Visual Note-Taking


Graphic recording is large scale visual note-taking to capture information and discussions during meetings and events with words and images. Graphic recording uses active listening and synthesizing content to create an illustrative record.  Graphic recording is a knowledge management tool to capture content so that it can live on and be used for future experiences and the benefit of others. 

A graphic recorder will...

  • Quicken decision-making time 

  • Increase participant knowledge retention

  • Bring the meeting to life in a visually innovative way 

  • Engage multiple adult learning styles 

  • Capture key points and content for archival purposes and quick report summaries

  • Offer participants a high-level artifact of the conversation

  • Create continuity when used over multiple gatherings 

  • Help close an experience with a visually reflective group activity 

  • Help you see and link ideas from across several hours or days


Not all graphic recorders draw on walls. Some use their iPad! Having a digital scribe at your in person or online meeting is like having a whiteboard animation video drawn live during the experience. 

A digital scribe will...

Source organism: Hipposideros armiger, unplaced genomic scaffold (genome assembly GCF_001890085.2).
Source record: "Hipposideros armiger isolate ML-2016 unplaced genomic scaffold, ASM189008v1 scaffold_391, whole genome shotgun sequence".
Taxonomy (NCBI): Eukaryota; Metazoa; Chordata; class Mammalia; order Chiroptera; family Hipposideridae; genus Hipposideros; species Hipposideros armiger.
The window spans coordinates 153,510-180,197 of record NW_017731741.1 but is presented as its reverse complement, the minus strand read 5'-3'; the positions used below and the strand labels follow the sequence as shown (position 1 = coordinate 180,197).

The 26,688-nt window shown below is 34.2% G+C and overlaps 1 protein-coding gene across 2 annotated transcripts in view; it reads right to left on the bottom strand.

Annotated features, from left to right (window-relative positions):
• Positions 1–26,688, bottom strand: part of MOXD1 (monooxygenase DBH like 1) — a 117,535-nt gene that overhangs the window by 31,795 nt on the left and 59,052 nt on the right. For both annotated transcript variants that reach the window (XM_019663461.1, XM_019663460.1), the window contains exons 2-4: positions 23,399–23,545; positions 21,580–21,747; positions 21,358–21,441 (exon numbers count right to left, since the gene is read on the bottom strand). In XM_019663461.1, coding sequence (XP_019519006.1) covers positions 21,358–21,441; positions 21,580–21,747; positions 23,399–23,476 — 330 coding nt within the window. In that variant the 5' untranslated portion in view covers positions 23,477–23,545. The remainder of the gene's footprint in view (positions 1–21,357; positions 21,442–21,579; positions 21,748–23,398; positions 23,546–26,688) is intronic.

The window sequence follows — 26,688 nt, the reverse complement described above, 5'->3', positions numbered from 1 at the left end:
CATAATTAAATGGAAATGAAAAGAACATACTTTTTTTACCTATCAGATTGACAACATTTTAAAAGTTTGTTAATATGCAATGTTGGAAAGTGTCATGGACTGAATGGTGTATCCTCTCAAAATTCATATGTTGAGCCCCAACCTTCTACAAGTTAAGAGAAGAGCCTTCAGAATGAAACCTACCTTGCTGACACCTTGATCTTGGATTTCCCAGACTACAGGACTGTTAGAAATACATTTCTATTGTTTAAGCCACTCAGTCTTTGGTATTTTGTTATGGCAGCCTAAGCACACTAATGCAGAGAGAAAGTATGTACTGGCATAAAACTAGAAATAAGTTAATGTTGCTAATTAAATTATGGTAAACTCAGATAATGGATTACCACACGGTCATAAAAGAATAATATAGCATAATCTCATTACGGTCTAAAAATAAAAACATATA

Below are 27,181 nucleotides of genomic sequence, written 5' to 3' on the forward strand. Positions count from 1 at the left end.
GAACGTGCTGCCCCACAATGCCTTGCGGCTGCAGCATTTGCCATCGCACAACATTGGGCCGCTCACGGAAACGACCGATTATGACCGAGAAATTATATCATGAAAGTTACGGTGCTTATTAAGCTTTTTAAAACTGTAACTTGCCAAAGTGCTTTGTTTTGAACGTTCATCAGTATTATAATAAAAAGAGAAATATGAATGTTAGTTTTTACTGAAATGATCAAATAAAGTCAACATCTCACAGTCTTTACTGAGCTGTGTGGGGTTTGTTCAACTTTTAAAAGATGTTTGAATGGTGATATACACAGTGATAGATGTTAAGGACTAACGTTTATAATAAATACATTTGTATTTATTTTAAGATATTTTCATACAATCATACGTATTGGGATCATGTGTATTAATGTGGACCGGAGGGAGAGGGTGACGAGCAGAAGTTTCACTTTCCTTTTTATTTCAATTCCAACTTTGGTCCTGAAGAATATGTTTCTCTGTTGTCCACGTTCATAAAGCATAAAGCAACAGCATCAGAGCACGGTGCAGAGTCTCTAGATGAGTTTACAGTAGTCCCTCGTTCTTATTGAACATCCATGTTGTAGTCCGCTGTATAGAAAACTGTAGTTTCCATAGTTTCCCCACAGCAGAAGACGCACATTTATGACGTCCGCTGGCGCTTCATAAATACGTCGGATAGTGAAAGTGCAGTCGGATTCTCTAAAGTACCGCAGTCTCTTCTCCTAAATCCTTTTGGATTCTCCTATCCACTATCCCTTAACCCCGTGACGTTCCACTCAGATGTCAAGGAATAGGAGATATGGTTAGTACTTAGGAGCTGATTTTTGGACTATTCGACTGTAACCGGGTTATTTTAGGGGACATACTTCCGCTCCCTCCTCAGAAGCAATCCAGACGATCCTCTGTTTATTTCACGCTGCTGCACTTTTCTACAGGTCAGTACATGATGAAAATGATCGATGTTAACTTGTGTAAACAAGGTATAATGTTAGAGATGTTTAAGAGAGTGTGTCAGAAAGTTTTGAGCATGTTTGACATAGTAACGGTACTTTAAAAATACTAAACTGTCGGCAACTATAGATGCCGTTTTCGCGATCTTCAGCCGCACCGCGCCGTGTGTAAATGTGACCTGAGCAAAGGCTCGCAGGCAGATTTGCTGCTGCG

• Enable higher visibility of the recording, especially with a room of more than 100 people 

  • Engage online audiences effectively through dynamic rather than static imagery


For events where a speaker needs to have the full spotlight, we recommend that the visual note-taker operate behind the scenes to create the visual notes either digitally or in a notebook and send them out post-event. This is a great option for groups who would like visual summaries of an experience. Revisions to the notes are not included in price quotes. 


Knowledge walls being participants into the experience. They are asynchronous, meaning that they can happen at any time during an event, not just when someone is speaking. For example, let's say you'd like to ask participants a question or collect stories around a specific topic. We put up a separate sheet of paper and invite participants to add their ideas either using markers or post-its. A knowledge wall can be created solely by participants, or a graphic recorder can transcribe the post-its and use visuals to create a visually pleasing final product.